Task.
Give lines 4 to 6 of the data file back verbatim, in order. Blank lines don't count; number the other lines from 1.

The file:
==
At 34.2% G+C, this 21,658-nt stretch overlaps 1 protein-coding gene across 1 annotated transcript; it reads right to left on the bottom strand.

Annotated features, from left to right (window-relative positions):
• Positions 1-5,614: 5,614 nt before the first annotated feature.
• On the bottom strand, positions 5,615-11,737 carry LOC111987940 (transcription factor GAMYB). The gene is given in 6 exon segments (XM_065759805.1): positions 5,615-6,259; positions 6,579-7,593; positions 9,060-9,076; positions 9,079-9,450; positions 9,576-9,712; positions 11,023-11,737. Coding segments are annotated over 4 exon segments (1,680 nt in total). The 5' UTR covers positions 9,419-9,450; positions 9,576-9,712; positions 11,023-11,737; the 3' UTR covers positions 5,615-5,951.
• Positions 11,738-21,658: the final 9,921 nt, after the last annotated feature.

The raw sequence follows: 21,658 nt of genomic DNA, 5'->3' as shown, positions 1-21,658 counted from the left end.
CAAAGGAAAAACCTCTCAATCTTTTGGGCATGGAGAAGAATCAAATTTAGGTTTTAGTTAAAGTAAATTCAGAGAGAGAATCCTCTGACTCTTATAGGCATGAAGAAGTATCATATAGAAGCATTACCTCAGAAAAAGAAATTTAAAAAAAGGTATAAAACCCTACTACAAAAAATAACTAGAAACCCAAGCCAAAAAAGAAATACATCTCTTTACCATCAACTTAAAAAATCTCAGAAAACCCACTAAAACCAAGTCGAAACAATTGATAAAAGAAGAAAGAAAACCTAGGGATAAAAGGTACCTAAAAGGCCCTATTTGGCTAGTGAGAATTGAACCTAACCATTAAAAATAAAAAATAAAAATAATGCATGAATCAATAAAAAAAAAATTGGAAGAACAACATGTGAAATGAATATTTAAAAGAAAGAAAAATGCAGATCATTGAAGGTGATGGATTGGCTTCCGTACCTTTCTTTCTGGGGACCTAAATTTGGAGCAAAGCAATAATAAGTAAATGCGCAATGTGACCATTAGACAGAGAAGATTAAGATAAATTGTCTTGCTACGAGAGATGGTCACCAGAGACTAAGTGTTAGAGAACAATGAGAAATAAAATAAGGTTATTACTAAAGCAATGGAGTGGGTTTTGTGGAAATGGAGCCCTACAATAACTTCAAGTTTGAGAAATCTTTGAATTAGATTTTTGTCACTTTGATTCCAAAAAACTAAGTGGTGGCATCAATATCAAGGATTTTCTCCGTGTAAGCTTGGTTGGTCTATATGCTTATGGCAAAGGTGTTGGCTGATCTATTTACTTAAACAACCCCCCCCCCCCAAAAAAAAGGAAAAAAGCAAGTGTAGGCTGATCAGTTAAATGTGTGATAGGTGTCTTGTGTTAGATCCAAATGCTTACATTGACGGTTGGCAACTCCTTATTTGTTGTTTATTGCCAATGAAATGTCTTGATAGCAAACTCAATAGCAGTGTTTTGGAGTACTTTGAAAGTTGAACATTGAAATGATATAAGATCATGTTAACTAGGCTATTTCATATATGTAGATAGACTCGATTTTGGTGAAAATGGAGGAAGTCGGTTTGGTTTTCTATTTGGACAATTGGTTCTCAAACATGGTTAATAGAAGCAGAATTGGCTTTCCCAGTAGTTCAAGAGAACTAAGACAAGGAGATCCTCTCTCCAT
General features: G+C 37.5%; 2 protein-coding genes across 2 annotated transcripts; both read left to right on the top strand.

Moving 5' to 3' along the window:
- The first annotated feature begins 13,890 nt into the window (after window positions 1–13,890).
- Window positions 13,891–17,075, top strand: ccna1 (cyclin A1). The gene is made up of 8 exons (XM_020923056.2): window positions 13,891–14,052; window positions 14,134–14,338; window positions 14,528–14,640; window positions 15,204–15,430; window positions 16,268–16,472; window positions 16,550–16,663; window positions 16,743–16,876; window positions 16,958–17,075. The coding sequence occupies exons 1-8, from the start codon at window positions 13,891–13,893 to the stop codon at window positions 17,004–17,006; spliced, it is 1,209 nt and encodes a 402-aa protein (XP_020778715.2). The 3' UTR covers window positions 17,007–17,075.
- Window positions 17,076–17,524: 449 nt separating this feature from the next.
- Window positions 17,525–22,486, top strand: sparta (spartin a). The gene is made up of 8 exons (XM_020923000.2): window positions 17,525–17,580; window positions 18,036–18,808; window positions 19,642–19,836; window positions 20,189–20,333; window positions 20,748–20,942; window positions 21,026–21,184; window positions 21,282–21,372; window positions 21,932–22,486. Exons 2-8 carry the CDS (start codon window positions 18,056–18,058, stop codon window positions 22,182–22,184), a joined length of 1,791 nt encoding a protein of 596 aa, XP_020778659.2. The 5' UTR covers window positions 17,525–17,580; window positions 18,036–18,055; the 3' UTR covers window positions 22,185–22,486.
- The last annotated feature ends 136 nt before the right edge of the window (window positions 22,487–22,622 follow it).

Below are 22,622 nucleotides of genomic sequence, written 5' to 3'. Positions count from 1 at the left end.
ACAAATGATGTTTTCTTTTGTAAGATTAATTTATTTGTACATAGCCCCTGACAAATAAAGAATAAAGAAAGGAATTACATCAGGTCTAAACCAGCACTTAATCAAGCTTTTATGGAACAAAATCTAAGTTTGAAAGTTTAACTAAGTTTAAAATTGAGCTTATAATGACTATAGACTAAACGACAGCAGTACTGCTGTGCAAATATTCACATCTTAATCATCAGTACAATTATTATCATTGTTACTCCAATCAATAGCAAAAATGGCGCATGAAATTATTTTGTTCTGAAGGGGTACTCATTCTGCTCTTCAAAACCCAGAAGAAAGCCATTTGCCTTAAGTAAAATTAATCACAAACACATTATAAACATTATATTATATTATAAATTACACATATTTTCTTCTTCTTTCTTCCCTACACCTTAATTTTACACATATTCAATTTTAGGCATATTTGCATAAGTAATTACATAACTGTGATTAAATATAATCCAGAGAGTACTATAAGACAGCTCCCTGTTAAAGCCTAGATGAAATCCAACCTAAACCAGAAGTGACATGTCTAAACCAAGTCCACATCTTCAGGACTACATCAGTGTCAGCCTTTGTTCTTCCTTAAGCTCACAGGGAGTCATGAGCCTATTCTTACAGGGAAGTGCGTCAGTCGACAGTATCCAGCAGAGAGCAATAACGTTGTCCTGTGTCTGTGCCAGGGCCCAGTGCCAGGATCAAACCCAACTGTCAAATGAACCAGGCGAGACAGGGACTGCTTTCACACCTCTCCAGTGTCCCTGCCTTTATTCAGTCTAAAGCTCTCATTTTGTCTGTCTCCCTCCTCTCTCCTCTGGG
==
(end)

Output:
• On the bottom strand, positions 5,615-11,737 carry LOC111987940 (transcription factor GAMYB). The gene is given in 6 exon segments (XM_065759805.1): positions 5,615-6,259; positions 6,579-7,593; positions 9,060-9,076; positions 9,079-9,450; positions 9,576-9,712; positions 11,023-11,737. Coding segments are annotated over 4 exon segments (1,680 nt in total). The 5' UTR covers positions 9,419-9,450; positions 9,576-9,712; positions 11,023-11,737; the 3' UTR covers positions 5,615-5,951.
• Positions 11,738-21,658: the final 9,921 nt, after the last annotated feature.

The raw sequence follows: 21,658 nt of genomic DNA, 5'->3' as shown, positions 1-21,658 counted from the left end.